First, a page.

and steered Paulinus past to the library, which was the most secluded room in the house. The consul pretended to admire a marble bust of Valerius’s grandfather while they waited for the slaves to deliver food and leave. Valerius unbelted his sword and placed it on one of the two couches in the room. The other man gave a smile that asked permission to inspect the weapon and took Valerius’s look of indecision for acceptance. He slid the sword from the ornate scabbard and weighed it in his hand, his eyes narrowing as he studied the blade. Just for a moment Valerius thought he had misjudged the situation and Paulinus had been sent to kill him, but eventually the consul nodded in satisfaction and slid it home.
‘A fine sword, indeed. A sword worthy of the man who held the Temple of Claudius to the last man.’ He reached beneath his cloak and withdrew a slim object which he handed to Valerius. ‘You served your Emperor well at Colonia. Now you have your opportunity to serve him again.’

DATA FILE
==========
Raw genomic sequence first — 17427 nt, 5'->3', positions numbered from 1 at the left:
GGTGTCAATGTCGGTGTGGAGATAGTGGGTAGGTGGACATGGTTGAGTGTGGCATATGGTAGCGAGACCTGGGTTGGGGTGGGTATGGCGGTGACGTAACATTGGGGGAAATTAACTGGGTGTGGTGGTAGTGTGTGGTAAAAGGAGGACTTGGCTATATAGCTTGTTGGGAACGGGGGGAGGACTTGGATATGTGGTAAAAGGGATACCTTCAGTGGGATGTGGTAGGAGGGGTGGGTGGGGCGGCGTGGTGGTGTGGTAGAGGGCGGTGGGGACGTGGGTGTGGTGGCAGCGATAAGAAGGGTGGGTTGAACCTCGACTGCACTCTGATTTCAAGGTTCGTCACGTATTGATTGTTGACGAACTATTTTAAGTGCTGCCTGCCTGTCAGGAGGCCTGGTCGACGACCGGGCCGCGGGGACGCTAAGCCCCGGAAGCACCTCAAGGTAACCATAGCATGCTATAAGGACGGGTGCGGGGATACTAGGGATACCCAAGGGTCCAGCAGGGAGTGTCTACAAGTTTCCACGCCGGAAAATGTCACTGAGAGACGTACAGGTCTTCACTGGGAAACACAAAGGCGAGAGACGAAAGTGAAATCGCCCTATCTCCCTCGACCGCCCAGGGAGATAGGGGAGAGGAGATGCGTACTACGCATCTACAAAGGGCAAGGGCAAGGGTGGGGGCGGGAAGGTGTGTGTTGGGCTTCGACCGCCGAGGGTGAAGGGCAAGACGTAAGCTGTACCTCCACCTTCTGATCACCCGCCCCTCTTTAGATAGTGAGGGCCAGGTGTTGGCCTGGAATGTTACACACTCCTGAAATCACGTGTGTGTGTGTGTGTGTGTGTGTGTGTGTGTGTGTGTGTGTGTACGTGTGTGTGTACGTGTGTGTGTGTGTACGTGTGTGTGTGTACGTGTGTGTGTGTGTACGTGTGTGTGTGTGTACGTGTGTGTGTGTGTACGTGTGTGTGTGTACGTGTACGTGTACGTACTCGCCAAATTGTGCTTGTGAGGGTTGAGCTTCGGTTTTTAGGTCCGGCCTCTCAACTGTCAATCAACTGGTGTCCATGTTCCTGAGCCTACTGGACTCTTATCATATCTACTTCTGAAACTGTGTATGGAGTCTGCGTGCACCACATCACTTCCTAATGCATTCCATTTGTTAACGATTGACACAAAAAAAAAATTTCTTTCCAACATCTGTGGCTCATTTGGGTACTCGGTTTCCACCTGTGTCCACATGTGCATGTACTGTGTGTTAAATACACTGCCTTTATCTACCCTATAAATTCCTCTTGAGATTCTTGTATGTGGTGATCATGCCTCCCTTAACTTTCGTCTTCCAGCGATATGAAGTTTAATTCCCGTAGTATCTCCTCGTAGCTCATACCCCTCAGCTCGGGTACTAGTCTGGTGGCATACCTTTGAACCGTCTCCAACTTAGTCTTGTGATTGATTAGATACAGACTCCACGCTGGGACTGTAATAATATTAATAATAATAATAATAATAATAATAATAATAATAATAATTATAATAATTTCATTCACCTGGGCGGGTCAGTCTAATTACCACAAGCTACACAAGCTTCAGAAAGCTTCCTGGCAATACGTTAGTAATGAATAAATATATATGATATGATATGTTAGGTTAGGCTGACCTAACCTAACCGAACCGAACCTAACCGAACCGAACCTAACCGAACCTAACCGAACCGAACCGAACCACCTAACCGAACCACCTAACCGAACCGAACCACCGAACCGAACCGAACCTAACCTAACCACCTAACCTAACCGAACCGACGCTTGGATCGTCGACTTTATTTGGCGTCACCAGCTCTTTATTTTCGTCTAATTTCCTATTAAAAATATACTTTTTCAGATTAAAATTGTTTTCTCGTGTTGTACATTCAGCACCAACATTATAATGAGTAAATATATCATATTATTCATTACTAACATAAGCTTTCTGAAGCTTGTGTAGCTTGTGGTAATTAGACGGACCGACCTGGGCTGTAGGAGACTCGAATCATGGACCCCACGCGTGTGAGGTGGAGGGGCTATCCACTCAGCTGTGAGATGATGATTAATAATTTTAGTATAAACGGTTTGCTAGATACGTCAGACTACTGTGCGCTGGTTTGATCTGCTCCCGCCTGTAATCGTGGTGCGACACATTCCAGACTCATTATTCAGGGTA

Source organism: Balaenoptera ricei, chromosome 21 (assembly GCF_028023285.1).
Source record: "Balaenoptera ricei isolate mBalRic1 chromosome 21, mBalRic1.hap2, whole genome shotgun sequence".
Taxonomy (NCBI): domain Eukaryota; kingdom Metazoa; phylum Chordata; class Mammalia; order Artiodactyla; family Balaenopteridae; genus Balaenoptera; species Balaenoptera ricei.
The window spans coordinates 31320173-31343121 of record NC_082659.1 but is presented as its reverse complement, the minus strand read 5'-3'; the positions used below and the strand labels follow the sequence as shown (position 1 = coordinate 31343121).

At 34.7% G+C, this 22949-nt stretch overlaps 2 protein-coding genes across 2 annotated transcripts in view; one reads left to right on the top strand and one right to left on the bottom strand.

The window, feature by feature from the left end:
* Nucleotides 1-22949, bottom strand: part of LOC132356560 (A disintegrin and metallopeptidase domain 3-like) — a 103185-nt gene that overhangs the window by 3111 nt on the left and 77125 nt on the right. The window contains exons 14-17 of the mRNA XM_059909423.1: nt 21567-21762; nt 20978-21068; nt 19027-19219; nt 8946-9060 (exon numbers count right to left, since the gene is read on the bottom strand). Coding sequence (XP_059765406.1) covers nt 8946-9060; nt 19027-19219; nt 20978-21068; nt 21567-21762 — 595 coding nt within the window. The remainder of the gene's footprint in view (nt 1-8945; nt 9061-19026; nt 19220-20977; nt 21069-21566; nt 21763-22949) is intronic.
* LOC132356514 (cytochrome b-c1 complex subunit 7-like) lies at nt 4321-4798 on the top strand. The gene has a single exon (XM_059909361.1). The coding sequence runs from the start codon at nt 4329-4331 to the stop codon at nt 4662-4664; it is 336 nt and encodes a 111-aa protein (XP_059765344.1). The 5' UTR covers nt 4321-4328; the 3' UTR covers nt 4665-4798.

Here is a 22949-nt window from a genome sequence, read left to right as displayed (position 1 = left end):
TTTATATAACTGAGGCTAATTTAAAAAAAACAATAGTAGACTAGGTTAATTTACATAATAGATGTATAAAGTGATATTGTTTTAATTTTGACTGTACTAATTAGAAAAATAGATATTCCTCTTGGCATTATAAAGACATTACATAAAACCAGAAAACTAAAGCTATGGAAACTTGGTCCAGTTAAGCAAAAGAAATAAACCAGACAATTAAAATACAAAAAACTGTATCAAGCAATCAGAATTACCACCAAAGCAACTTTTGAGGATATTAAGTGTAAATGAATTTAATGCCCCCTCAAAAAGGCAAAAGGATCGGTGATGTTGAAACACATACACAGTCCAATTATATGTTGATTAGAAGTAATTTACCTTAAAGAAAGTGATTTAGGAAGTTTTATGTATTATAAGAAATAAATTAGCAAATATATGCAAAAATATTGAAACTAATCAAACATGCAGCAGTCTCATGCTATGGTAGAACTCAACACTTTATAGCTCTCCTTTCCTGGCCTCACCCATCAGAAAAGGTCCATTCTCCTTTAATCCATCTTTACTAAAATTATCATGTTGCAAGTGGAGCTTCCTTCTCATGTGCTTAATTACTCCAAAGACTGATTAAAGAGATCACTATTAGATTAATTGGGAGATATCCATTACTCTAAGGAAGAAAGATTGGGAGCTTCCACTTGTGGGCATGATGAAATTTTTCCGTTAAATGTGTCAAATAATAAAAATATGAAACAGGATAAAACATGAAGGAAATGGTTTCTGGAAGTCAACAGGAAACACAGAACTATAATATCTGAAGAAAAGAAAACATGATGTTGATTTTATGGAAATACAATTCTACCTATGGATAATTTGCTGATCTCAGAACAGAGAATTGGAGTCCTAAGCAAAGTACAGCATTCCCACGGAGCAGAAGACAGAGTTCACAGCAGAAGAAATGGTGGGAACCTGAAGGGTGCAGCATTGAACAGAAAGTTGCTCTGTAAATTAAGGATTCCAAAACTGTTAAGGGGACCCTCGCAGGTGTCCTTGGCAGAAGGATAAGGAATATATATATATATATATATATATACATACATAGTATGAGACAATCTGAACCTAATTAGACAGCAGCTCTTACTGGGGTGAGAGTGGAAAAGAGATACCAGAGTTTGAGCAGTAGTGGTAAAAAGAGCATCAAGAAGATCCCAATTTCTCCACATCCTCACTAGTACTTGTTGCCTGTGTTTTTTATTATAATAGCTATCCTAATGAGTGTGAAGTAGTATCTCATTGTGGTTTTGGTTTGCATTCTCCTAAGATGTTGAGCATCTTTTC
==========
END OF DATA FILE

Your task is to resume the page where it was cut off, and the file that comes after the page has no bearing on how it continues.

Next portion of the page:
What Valerius held in his hand was a leather tube, dark brown and weathered with age, about twelve inches in length and with the scuffs and scrapes of long usage clear beneath the layers of constant waxing. The imperial seal, an image of the Emperor Nero as the Sun King, was embossed in wax across the join.
He felt Paulinus’s eyes on him as he wedged the tube in his right hand and worked at the stiff flap with his left. The contents were a single sheet of parchment.
‘Read it, please. Aloud.’
Valerius was surprised at the power in his voice as he deciphered the neat clerkish hand. ‘
Gaius Valerius Verrens, Hero of Rome, is to assume the rank of senior military tribune and proceed to the headquarters of General Gnaeus Domitius Corbulo, there to take up the position of second in command, and to undertake whatever duties the general sees fit in the service of the Empire